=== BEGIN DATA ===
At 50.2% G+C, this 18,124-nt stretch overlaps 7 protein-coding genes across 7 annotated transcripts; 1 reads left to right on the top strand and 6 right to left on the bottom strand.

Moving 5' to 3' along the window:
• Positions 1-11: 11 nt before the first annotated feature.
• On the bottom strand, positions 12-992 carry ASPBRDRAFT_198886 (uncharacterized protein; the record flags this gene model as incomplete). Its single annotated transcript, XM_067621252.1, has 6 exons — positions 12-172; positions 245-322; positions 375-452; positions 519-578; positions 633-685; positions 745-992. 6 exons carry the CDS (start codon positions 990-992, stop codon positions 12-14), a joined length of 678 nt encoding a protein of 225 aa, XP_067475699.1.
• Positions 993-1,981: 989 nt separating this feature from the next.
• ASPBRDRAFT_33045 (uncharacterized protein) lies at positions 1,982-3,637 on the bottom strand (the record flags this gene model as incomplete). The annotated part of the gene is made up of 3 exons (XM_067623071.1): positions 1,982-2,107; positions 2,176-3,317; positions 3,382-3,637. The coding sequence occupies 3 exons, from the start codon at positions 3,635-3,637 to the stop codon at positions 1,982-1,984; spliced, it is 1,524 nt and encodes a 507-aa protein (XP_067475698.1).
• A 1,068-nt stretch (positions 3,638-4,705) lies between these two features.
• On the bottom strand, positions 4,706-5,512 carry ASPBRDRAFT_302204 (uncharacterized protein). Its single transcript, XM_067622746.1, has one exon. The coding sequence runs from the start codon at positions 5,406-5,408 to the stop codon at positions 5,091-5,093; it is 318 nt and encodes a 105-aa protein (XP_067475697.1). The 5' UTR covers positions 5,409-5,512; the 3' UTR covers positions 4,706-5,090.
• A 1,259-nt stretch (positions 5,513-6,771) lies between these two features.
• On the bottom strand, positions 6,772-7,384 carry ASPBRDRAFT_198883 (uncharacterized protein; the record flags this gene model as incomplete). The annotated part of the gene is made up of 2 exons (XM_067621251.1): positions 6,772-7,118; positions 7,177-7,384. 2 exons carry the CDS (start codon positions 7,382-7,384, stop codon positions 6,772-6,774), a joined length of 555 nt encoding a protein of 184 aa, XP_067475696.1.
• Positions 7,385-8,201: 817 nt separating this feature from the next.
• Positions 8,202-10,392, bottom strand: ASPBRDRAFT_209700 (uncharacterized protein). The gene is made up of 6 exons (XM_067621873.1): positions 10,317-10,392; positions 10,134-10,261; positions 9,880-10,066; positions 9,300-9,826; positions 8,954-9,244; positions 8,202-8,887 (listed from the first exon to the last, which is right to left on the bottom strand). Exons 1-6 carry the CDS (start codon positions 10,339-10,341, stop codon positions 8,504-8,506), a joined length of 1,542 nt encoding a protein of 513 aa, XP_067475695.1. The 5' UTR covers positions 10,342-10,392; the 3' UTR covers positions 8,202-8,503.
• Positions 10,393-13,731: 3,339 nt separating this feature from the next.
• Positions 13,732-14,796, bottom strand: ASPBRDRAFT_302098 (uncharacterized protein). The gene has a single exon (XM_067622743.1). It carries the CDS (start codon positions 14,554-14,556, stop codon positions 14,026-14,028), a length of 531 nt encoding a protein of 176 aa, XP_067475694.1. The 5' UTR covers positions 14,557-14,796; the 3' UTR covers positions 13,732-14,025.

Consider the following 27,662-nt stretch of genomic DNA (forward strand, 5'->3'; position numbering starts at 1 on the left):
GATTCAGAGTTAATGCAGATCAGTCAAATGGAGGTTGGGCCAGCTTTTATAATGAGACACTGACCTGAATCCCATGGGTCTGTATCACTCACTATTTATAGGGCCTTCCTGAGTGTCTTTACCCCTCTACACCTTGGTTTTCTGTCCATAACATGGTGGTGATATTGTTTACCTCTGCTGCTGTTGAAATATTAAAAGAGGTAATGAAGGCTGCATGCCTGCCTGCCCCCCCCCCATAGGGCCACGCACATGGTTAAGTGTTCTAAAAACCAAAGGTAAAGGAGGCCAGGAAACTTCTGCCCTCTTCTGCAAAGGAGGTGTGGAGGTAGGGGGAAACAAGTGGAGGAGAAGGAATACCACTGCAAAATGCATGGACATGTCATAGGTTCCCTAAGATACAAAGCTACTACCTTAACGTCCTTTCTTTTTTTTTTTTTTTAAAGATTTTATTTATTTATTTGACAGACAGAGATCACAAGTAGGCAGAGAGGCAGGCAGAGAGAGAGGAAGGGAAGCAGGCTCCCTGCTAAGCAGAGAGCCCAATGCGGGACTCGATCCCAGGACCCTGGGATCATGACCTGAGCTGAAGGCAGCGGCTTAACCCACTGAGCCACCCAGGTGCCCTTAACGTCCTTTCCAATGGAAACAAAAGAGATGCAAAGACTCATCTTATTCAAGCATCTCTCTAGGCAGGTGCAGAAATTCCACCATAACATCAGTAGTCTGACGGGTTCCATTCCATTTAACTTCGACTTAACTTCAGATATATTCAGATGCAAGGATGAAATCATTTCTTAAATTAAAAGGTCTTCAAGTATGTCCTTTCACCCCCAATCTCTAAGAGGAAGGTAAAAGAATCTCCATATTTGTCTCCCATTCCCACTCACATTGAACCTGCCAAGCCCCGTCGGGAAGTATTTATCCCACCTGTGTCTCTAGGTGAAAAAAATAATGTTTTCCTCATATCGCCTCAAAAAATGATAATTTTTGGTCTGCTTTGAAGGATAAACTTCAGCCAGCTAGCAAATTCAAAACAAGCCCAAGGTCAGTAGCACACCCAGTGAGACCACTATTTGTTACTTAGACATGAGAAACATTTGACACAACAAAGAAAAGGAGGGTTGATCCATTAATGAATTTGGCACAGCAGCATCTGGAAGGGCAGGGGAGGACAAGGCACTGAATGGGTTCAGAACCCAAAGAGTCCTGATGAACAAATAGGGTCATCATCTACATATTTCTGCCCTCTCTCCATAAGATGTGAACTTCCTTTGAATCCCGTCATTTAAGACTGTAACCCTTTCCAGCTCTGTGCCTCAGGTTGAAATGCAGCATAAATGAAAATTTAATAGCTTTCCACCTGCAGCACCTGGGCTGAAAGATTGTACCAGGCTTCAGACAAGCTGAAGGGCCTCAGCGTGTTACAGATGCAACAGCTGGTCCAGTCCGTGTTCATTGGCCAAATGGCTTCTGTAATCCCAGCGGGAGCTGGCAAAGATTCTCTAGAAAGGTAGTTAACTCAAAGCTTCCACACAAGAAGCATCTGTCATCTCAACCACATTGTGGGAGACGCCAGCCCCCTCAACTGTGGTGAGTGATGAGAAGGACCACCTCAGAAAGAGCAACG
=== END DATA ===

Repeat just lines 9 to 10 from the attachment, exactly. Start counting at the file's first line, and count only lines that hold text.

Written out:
• A 1,259-nt stretch (positions 5,513-6,771) lies between these two features.
• On the bottom strand, positions 6,772-7,384 carry ASPBRDRAFT_198883 (uncharacterized protein; the record flags this gene model as incomplete). The annotated part of the gene is made up of 2 exons (XM_067621251.1): positions 6,772-7,118; positions 7,177-7,384. 2 exons carry the CDS (start codon positions 7,382-7,384, stop codon positions 6,772-6,774), a joined length of 555 nt encoding a protein of 184 aa, XP_067475696.1.